- Group of 45 former students at city leader's alma mater say they are prepared to go to court over the offending motion
- A body representing all graduates set to vote on deposing Lam for 'causing unforgivable havoc' to Hong Kong
Dozens of former University of Hong Kong students have threatened to take legal action against a statutory body representing all its graduates and teaching staff if members vote to unseat the city's leader as varsity chancellor.
The group of 45, made up of pro-Beijing figures and a former senior official, said a motion to be discussed by the HKU Convocation on Saturday to remove Carrie Lam Cheng Yuet-ngor from the role violated rules.
It said it would launch a judicial review or seek an injunction if the representative body supported it.
The non-binding motion urges Lam, an HKU graduate herself, to be held accountable for "having caused unforgivable havoc to Hong Kong by seeking to introduce the controversial extradition law".
It refers to the now-withdrawn extradition bill, which would have allowed the transfer of criminal suspects to mainland China and other jurisdictions with which Hong Kong lacks an agreement, and ignited months of protests that have shaken the city to its core.
The convocation at the city's oldest university is also expected to vote on a second non-binding motion on Saturday to urge the university administration to protect the legal rights of HKU students injured at previous protests.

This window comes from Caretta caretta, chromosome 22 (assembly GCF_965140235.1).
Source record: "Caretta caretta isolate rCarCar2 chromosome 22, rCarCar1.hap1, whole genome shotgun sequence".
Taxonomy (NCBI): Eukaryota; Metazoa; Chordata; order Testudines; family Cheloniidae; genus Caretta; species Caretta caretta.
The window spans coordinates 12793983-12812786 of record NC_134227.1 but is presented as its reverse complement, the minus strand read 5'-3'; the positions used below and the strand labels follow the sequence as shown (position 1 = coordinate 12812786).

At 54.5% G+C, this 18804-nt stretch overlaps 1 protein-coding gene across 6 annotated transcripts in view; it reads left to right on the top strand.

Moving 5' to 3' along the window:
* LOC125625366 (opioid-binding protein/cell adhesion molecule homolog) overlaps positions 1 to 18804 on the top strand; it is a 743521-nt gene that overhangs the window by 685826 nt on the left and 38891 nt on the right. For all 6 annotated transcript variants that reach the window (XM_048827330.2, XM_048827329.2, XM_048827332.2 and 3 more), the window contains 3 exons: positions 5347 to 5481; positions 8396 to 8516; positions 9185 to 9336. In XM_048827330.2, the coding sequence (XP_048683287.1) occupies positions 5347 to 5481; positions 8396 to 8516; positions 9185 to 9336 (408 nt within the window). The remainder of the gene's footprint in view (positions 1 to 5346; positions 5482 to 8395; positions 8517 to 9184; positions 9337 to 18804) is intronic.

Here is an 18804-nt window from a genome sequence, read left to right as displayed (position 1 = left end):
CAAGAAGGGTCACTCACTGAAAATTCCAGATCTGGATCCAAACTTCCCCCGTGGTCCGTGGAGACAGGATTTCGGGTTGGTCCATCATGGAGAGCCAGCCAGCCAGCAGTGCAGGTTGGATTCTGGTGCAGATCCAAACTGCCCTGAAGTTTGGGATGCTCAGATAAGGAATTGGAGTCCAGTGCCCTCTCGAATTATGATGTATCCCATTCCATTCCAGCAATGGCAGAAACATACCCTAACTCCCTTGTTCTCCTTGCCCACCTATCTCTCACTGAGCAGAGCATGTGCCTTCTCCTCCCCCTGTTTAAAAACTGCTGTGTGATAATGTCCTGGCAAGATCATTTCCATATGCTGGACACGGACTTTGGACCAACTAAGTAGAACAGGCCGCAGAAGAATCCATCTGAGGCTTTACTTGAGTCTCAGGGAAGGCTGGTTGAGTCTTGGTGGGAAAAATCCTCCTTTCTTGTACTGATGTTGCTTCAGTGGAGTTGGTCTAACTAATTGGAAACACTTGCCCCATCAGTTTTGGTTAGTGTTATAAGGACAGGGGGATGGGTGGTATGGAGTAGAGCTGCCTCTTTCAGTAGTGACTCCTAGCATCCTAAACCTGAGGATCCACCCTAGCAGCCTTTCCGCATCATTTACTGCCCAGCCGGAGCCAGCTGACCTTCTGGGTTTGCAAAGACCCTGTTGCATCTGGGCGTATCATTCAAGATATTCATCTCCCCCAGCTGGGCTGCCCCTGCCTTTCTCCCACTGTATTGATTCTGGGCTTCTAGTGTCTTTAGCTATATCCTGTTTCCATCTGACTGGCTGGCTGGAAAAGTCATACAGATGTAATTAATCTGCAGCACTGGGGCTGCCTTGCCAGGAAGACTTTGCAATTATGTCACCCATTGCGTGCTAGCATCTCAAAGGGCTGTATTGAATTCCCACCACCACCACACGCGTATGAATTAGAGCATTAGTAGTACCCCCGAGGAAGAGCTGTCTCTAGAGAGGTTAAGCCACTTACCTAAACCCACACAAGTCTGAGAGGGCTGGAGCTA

The alumni threatening legal action include former permanent secretary for financial services and the treasury Au King-chi, former pro-establishment lawmaker Choy So-yuk, ophthalmologist Dennis Lam Shun-chiu, and veteran local newspaper editor Shek Kang-chuen.
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They argued it was beyond the convocation's remit to even discuss Lam's role in the extradition bill row, adding a section of the first motion that said Lam must be held "responsible for having caused unforgivable havoc" should be removed.
"The standing committee should have rejected it as a proposed resolution by deleting the offending part," they told the convocation.
Choy said the meeting should have no effect, adding: "The convocation is not a suitable platform to discuss the matter … that is something beyond HKU."
A full-page advertisement was also published in a Chinese newspaper on Friday, accusing certain convocation members of hijacking the platform for political purposes, but it was unclear if the group of 45 were behind it.
HKU Alumni Concern Group, which tabled the two resolutions, said the discussion of university affairs should not be subjected to the threat of legal action.
Lawyer David Hui Tin-fook, who was one of those proposed the motions, urged the alumni to attend the meeting and contribute to the debate, saying it had provoked a lot of interest from graduates, including those concerned about student well-being.
"Even if a vote is carried urging Lam to resign as chancellor, it is only an expression of opinion and would not even be binding. So why don't the group of alumni just come to the meeting and express their opinions?" he said.
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According to the 108-year-old institution's governing ordinance, the school's top position of chancellor is by default the city's chief executive.
Though largely ceremonial, the chancellor has the power to appoint seven non-student or staff members to the 24-member governing council, including the chairman.
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